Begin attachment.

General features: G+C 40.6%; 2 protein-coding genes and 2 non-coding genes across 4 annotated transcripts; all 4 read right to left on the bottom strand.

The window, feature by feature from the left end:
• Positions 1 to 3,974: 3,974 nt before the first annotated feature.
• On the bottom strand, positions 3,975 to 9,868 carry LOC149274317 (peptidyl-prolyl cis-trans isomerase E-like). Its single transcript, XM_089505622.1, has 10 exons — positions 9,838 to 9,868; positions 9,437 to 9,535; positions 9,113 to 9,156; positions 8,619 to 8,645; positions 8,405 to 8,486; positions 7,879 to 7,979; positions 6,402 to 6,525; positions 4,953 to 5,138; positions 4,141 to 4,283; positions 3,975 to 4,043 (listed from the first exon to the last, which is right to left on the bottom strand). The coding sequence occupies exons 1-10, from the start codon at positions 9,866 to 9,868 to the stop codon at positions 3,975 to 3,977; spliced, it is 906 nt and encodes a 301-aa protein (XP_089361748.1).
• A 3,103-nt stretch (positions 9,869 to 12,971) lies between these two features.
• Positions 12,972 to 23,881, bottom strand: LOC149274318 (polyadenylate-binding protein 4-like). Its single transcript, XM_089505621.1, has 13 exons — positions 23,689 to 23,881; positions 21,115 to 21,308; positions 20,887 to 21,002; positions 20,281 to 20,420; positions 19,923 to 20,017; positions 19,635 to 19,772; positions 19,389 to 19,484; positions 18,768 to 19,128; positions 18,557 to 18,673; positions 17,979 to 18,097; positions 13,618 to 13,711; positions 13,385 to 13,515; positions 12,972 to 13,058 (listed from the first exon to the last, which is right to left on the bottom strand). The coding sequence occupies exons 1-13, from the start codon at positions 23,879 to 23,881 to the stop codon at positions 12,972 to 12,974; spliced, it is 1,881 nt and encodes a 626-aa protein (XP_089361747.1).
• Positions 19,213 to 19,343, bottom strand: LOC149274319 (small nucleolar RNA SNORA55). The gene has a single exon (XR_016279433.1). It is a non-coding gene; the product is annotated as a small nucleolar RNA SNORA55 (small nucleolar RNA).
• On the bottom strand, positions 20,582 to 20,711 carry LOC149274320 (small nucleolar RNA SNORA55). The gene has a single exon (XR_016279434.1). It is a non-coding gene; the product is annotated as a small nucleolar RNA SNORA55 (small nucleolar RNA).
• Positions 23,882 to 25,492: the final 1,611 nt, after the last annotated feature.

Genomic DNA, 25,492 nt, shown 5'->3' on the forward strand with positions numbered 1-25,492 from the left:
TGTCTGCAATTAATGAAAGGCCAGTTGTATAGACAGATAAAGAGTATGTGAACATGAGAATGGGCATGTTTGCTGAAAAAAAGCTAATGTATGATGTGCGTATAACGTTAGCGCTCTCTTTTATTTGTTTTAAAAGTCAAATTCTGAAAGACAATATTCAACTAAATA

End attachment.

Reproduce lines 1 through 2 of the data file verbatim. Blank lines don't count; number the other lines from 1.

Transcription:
General features: G+C 40.6%; 2 protein-coding genes and 2 non-coding genes across 4 annotated transcripts; all 4 read right to left on the bottom strand.

The window, feature by feature from the left end: